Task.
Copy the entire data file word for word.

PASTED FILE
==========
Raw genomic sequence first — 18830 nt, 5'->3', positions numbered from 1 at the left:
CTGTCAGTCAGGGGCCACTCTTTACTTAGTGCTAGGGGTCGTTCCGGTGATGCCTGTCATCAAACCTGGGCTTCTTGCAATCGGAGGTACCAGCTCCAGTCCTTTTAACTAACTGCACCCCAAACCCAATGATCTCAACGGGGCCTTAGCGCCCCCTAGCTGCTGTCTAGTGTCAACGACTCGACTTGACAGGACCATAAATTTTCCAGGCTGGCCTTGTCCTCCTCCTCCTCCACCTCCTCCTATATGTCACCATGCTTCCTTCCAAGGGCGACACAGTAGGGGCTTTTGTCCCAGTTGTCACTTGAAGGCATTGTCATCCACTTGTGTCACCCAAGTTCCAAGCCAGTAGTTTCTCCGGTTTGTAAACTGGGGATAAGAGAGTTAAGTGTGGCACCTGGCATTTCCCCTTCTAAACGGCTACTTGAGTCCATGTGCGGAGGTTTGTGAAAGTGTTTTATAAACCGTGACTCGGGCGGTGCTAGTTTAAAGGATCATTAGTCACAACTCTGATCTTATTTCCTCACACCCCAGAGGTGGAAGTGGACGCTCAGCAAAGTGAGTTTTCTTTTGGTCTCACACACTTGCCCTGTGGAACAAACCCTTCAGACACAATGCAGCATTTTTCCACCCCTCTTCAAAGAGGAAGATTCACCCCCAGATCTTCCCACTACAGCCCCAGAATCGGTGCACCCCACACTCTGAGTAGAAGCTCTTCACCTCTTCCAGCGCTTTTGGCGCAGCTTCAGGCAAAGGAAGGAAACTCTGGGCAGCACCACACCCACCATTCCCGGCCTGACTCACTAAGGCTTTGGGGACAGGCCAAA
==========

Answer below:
Raw genomic sequence first — 18830 nt, 5'->3', positions numbered from 1 at the left:
CTGTCAGTCAGGGGCCACTCTTTACTTAGTGCTAGGGGTCGTTCCGGTGATGCCTGTCATCAAACCTGGGCTTCTTGCAATCGGAGGTACCAGCTCCAGTCCTTTTAACTAACTGCACCCCAAACCCAATGATCTCAACGGGGCCTTAGCGCCCCCTAGCTGCTGTCTAGTGTCAACGACTCGACTTGACAGGACCATAAATTTTCCAGGCTGGCCTTGTCCTCCTCCTCCTCCACCTCCTCCTATATGTCACCATGCTTCCTTCCAAGGGCGACACAGTAGGGGCTTTTGTCCCAGTTGTCACTTGAAGGCATTGTCATCCACTTGTGTCACCCAAGTTCCAAGCCAGTAGTTTCTCCGGTTTGTAAACTGGGGATAAGAGAGTTAAGTGTGGCACCTGGCATTTCCCCTTCTAAACGGCTACTTGAGTCCATGTGCGGAGGTTTGTGAAAGTGTTTTATAAACCGTGACTCGGGCGGTGCTAGTTTAAAGGATCATTAGTCACAACTCTGATCTTATTTCCTCACACCCCAGAGGTGGAAGTGGACGCTCAGCAAAGTGAGTTTTCTTTTGGTCTCACACACTTGCCCTGTGGAACAAACCCTTCAGACACAATGCAGCATTTTTCCACCCCTCTTCAAAGAGGAAGATTCACCCCCAGATCTTCCCACTACAGCCCCAGAATCGGTGCACCCCACACTCTGAGTAGAAGCTCTTCACCTCTTCCAGCGCTTTTGGCGCAGCTTCAGGCAAAGGAAGGAAACTCTGGGCAGCACCACACCCACCATTCCCGGCCTGACTCACTAAGGCTTTGGGGACAGGCCAAA